Considered by many to be the greatest driver of all time. In seven full Formula One seasons, he was World Champion five times with four different teams and runner-up twice. In his 51 championship Grands Prix he started from the front row 48 times, 29 were pole positions, and set 23 fastest race laps en route to 35 podium finishes, 24 of them victories.
Juan Manuel Fangio was born in Balcarce, Argentina the son of an Italian immigrant in 1911. He was a legendary Argentine race car driver, considered by many to be the greatest driver of all time. In seven full Formula One seasons, he was World Champion five times with four different teams and runner-up twice. In his 51 championship Grands Prix he started from the front row 48 times, 29 were pole positions, and set 23 fastest race laps en route to 35 podium finishes, 24 of them victories.
He began his racing career in South America in 1934, mostly in long distance road races and he was Argentine National Champion in 1940 and 1941. He wanted to race in Europe but the outbreak of World War II delayed this and it was not until 1947 that he finally made the trip.
Unlike later Formula one drivers, Fangio started his racing career at a mature age and was the oldest driver in many of his races. In addition to this during his career drivers raced virtually without an protective attire, and the rivals he had to face were some of the best drivers ever, names like Alberto Ascari, Giuseppe Farina and Stirling Moss.
His skillful driving combined with nature of the competition and risks involved have led many people to call him the best driver in racing history, an honor that has endured for more than 5 decades. Although many consider Michael Schumacher, Ayrton Senna, Alain Prost and Jim Clark to be at the same level as Fangio was, a comparison is difficult given the changes in motor racing since Fangio's time.
Initially Fangio was not particularly successful until racing an Alfa Romeo in 1950.
In the lead after the opening lap of the 1950 Monaco Grand Prix, Fangio was approaching a particularly dangerous bend for the second time when he suddenly became aware that something was wrong. The faces of the spectators, which he usually saw as a whitish blur as he drove down the straight, were all turned away from him. Fangio instantly realised that they had to be looking at something interesting around the corner. He braked hard and carefully rounding the bend, he saw that his split-second assessment had been correct. The road was blocked by a multiple pile up.
He came second in the championship in 1950 and won his first title in 1951. He was competing well in 1952 in a Maserati until a serious accident at Monza, Italy ended his season with a neck injury. In 1954 he was back, racing with a Maserati until Mercedes-Benz entered in mid-season. Winning eight out of twelve races (six out of eight in the championship) in that year, he continued to race again with Mercedes—driving the superb W196 Monoposto—in 1955 in a team that included Stirling Moss. At the end of the second successful season which was overshadowed by the Le Mans 1955 disaster in which 81 spectators were killed, Mercedes had won all titles and withdrew from racing as there was nothing left to prove.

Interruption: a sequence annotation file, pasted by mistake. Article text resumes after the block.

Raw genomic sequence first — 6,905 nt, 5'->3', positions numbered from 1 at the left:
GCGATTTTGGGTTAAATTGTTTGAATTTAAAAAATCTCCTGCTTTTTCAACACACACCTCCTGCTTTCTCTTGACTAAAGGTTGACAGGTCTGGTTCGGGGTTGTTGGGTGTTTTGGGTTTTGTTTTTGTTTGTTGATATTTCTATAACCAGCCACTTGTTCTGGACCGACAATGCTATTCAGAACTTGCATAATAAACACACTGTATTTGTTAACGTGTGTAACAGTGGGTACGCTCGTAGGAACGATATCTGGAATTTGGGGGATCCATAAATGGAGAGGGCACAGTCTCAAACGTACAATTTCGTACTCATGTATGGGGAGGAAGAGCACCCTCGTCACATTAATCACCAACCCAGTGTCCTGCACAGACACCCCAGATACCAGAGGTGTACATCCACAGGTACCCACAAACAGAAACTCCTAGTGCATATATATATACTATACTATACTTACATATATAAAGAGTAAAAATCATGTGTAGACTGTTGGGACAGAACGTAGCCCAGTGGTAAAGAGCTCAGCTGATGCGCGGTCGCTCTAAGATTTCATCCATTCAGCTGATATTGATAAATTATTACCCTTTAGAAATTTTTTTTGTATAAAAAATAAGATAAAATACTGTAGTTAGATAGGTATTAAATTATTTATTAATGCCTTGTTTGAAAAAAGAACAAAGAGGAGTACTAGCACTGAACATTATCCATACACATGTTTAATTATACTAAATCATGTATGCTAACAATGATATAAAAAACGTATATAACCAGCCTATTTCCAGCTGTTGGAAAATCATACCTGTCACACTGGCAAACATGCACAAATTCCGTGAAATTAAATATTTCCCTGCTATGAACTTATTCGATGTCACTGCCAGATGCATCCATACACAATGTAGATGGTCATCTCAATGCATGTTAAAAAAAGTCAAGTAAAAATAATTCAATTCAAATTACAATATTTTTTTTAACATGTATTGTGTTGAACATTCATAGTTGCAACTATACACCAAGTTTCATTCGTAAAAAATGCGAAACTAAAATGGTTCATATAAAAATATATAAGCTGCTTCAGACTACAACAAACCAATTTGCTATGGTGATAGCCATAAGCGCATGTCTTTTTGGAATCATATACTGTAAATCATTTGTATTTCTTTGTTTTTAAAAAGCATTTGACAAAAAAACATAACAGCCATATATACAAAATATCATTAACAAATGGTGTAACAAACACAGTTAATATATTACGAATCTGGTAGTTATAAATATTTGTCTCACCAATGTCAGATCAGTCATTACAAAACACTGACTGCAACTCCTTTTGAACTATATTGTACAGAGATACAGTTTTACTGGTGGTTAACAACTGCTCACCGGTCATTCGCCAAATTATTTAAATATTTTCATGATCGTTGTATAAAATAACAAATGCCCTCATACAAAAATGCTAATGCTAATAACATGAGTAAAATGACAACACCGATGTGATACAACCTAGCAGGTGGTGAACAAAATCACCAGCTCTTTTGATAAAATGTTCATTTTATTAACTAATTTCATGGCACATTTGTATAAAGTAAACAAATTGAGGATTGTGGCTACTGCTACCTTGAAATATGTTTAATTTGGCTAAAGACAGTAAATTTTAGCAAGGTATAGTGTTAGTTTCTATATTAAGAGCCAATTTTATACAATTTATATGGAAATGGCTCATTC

For 1956, Fangio moved to Ferrari, replacing Alberto Ascari who had been killed in an accident, winning his fourth title, finishing first in three races and second in all the other championship races. In 1957 he returned to Maserati and won his fifth title, notable for an extraordinary performance to secure his final win at the Nürburgring in Germany. After his series of back-to-back championships he retired in 1958, after the French Grand Prix, having won 24 Grand Prix in 51 starts (the best winning percentage in the sport's history).
On February 23, 1958 Fidelistas seized Fangio in the lobby of a downtown hotel, spirited him off, and held him for several days, finally releasing him unharmed. No demands were made; the kidnapping in itself served the rebels’ purpose by bringing them worldwide publicity and demonstrating their capability for action within a city that was thought of as a government stronghold.
During the rest of his life, he was a representative of Mercedes-Benz, often driving his former race cars in demonstration laps. In 1990, he was inducted into the International Motorsports Hall of Fame. Juan Manuel Fangio died in Buenos Aires in 1995, at the age of 84. In 2005, the Zonda 2005 C12 F was named after him due to the engineering done by Fangio for Pagani.
He was interred at Ciudad de Balcarce Cemetery, Balcarce, Argentina. His nephew, Juan Manuel II, was also a successful auto racing competitor.